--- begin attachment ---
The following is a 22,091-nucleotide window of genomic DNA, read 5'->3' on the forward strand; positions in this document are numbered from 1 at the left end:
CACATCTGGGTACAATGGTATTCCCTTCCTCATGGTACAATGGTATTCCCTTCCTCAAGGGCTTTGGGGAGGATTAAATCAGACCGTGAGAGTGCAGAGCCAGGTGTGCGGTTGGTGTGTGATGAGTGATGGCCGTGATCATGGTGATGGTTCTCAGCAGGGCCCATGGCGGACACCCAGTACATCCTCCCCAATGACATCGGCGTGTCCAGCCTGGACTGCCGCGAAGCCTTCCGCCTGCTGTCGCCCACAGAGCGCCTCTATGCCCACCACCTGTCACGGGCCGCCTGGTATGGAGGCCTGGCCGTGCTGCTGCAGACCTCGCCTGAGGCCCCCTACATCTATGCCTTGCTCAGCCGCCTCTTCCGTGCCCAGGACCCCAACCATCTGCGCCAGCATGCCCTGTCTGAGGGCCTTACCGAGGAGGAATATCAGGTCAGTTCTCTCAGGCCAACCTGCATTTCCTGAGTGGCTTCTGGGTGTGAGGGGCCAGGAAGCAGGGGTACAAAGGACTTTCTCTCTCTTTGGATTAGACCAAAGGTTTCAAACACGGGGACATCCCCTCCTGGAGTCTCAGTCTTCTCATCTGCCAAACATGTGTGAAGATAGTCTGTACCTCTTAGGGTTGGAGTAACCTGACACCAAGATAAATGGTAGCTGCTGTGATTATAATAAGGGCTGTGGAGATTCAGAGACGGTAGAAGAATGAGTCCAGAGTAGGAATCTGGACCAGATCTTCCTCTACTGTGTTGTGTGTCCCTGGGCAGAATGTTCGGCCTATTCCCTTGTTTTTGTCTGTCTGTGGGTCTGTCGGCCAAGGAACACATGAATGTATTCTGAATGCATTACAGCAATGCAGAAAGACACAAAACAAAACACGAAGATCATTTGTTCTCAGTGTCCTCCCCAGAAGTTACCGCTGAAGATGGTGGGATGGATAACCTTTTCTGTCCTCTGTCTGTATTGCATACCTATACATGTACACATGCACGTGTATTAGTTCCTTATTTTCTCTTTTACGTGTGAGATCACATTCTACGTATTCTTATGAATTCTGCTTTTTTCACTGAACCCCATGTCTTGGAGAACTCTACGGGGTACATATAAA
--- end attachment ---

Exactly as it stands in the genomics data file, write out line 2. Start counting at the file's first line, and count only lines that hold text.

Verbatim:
CACATCTGGGTACAATGGTATTCCCTTCCTCATGGTACAATGGTATTCCCTTCCTCAAGGGCTTTGGGGAGGATTAAATCAGACCGTGAGAGTGCAGAGCCAGGTGTGCGGTTGGTGTGTGATGAGTGATGGCCGTGATCATGGTGATGGTTCTCAGCAGGGCCCATGGCGGACACCCAGTACATCCTCCCCAATGACATCGGCGTGTCCAGCCTGGACTGCCGCGAAGCCTTCCGCCTGCTGTCGCCCACAGAGCGCCTCTATGCCCACCACCTGTCACGGGCCGCCTGGTATGGAGGCCTGGCCGTGCTGCTGCAGACCTCGCCTGAGGCCCCCTACATCTATGCCTTGCTCAGCCGCCTCTTCCGTGCCCAGGACCCCAACCATCTGCGCCAGCATGCCCTGTCTGAGGGCCTTACCGAGGAGGAATATCAGGTCAGTTCTCTCAGGCCAACCTGCATTTCCTGAGTGGCTTCTGGGTGTGAGGGGCCAGGAAGCAGGGGTACAAAGGACTTTCTCTCTCTTTGGATTAGACCAAAGGTTTCAAACACGGGGACATCCCCTCCTGGAGTCTCAGTCTTCTCATCTGCCAAACATGTGTGAAGATAGTCTGTACCTCTTAGGGTTGGAGTAACCTGACACCAAGATAAATGGTAGCTGCTGTGATTATAATAAGGGCTGTGGAGATTCAGAGACGGTAGAAGAATGAGTCCAGAGTAGGAATCTGGACCAGATCTTCCTCTACTGTGTTGTGTGTCCCTGGGCAGAATGTTCGGCCTATTCCCTTGTTTTTGTCTGTCTGTGGGTCTGTCGGCCAAGGAACACATGAATGTATTCTGAATGCATTACAGCAATGCAGAAAGACACAAAACAAAACACGAAGATCATTTGTTCTCAGTGTCCTCCCCAGAAGTTACCGCTGAAGATGGTGGGATGGATAACCTTTTCTGTCCTCTGTCTGTATTGCATACCTATACATGTACACATGCACGTGTATTAGTTCCTTATTTTCTCTTTTACGTGTGAGATCACATTCTACGTATTCTTATGAATTCTGCTTTTTTCACTGAACCCCATGTCTTGGAGAACTCTACGGGGTACATATAAA